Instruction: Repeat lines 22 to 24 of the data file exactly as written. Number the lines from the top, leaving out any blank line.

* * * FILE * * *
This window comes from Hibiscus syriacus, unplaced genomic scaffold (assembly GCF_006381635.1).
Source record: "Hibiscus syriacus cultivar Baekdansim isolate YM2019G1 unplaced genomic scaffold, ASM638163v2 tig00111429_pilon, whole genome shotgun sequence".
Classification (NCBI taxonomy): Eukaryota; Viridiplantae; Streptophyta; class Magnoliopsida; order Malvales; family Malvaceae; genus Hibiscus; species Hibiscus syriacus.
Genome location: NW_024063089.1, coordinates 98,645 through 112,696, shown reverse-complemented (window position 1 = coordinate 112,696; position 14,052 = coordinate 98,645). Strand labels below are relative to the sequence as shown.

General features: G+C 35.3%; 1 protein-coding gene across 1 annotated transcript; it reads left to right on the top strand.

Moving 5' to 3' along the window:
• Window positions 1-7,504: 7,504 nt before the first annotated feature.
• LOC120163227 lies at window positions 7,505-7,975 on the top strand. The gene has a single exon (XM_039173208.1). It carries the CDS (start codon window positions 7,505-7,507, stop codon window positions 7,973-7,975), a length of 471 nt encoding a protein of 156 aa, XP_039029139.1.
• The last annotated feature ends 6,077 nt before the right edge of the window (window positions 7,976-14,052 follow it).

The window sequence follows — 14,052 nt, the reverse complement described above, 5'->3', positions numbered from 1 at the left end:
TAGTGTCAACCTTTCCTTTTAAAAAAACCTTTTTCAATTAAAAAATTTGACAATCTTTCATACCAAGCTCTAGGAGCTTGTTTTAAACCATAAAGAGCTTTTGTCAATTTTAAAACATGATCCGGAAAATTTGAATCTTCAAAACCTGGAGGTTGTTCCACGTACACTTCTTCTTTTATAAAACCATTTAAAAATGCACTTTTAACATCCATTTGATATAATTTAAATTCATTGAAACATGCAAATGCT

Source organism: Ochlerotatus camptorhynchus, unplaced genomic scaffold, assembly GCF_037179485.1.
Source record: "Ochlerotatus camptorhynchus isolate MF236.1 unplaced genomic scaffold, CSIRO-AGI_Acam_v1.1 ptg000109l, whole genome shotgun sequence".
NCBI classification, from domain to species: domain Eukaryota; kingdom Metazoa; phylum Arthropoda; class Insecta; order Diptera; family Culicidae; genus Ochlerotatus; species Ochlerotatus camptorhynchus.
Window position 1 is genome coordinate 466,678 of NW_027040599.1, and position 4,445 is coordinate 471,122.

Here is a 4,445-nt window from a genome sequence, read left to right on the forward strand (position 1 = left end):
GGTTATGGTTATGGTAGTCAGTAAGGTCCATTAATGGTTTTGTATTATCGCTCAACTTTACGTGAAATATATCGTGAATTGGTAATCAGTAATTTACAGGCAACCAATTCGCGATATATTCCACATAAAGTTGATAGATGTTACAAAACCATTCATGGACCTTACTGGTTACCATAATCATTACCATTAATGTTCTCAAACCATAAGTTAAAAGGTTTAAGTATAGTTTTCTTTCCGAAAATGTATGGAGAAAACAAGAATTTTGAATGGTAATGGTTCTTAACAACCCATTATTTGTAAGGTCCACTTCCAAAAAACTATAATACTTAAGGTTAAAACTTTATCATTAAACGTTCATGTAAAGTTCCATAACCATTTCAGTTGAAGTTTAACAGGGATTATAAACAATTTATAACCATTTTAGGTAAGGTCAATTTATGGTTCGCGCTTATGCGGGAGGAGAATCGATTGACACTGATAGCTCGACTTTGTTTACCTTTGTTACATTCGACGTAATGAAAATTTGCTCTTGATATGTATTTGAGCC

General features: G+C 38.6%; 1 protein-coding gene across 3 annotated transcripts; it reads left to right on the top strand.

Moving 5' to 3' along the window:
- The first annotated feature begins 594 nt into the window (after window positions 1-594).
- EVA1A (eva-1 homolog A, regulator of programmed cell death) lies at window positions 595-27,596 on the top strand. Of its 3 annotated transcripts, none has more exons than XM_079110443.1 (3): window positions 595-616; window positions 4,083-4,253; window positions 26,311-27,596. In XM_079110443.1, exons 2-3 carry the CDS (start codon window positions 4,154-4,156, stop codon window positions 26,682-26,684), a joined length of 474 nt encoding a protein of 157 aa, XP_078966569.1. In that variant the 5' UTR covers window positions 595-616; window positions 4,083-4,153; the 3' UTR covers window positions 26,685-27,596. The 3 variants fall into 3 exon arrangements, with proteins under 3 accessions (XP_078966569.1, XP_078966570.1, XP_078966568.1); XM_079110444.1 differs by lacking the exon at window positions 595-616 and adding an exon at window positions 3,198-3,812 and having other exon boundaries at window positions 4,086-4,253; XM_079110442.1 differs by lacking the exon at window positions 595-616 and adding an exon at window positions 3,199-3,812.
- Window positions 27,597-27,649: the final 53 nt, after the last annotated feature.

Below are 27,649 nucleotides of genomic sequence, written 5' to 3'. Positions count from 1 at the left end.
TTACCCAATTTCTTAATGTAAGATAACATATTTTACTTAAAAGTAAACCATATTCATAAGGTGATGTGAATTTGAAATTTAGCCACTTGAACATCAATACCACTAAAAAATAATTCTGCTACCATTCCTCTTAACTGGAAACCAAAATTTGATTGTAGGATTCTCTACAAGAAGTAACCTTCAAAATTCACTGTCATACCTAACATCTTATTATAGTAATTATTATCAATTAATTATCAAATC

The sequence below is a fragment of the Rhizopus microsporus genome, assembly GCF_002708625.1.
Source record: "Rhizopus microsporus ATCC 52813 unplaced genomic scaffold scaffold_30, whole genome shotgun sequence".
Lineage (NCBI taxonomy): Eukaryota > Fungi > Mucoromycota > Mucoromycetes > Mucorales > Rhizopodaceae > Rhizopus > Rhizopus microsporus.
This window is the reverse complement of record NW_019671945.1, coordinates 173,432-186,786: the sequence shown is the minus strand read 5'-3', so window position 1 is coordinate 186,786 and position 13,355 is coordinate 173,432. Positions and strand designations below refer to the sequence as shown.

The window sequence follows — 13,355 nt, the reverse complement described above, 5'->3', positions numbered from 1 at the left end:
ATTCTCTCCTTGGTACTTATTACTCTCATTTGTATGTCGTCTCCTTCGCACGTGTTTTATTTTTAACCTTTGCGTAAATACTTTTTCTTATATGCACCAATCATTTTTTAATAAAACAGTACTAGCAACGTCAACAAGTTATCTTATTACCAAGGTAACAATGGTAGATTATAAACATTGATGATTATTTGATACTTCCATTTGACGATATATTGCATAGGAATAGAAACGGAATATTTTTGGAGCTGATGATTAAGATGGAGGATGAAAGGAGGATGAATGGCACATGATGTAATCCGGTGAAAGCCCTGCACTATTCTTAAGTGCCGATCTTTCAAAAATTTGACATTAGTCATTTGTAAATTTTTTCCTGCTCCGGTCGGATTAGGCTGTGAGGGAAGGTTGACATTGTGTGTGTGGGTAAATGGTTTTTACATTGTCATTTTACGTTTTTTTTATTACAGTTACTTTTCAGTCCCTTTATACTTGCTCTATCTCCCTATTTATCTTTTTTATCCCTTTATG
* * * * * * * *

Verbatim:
- Window positions 27,597-27,649: the final 53 nt, after the last annotated feature.

Below are 27,649 nucleotides of genomic sequence, written 5' to 3'. Positions count from 1 at the left end.
TTACCCAATTTCTTAATGTAAGATAACATATTTTACTTAAAAGTAAACCATATTCATAAGGTGATGTGAATTTGAAATTTAGCCACTTGAACATCAATACCACTAAAAAATAATTCTGCTACCATTCCTCTTAACTGGAAACCAAAATTTGATTGTAGGATTCTCTACAAGAAGTAACCTTCAAAATTCACTGTCATACCTAACATCTTATTATAGTAATTATTATCAATTAATTATCAAATC